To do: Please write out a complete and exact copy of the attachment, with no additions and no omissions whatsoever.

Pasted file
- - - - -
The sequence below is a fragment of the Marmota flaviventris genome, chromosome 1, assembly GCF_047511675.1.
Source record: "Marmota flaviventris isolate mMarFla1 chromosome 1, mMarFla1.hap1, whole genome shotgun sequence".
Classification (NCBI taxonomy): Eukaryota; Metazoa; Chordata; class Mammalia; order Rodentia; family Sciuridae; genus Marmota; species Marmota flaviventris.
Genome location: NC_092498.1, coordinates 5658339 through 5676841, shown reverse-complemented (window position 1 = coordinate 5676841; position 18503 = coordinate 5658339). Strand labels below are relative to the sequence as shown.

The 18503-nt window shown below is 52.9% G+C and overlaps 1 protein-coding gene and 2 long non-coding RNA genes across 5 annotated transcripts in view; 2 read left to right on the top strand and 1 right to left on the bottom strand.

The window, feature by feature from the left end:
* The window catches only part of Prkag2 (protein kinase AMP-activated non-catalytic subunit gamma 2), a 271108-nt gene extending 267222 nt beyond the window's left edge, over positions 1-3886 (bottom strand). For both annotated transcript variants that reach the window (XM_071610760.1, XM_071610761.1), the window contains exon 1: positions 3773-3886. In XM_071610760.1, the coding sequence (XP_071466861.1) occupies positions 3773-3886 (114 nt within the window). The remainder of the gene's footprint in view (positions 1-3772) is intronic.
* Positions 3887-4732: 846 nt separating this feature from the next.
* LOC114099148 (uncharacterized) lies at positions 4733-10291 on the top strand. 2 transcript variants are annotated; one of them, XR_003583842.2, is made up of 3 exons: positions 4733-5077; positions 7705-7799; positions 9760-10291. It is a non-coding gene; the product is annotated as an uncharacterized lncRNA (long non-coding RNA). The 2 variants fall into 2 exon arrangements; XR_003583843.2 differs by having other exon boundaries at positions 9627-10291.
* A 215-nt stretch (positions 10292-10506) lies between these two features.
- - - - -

The sequence below is a fragment of the Marmota flaviventris genome, chromosome 1, assembly GCF_047511675.1.
Source record: "Marmota flaviventris isolate mMarFla1 chromosome 1, mMarFla1.hap1, whole genome shotgun sequence".
Classification (NCBI taxonomy): Eukaryota; Metazoa; Chordata; class Mammalia; order Rodentia; family Sciuridae; genus Marmota; species Marmota flaviventris.
Genome location: NC_092498.1, coordinates 5658339 through 5676841, shown reverse-complemented (window position 1 = coordinate 5676841; position 18503 = coordinate 5658339). Strand labels below are relative to the sequence as shown.

The 18503-nt window shown below is 52.9% G+C and overlaps 1 protein-coding gene and 2 long non-coding RNA genes across 5 annotated transcripts in view; 2 read left to right on the top strand and 1 right to left on the bottom strand.

The window, feature by feature from the left end:
* The window catches only part of Prkag2 (protein kinase AMP-activated non-catalytic subunit gamma 2), a 271108-nt gene extending 267222 nt beyond the window's left edge, over positions 1-3886 (bottom strand). For both annotated transcript variants that reach the window (XM_071610760.1, XM_071610761.1), the window contains exon 1: positions 3773-3886. In XM_071610760.1, the coding sequence (XP_071466861.1) occupies positions 3773-3886 (114 nt within the window). The remainder of the gene's footprint in view (positions 1-3772) is intronic.
* Positions 3887-4732: 846 nt separating this feature from the next.
* LOC114099148 (uncharacterized) lies at positions 4733-10291 on the top strand. 2 transcript variants are annotated; one of them, XR_003583842.2, is made up of 3 exons: positions 4733-5077; positions 7705-7799; positions 9760-10291. It is a non-coding gene; the product is annotated as an uncharacterized lncRNA (long non-coding RNA). The 2 variants fall into 2 exon arrangements; XR_003583843.2 differs by having other exon boundaries at positions 9627-10291.
* A 215-nt stretch (positions 10292-10506) lies between these two features.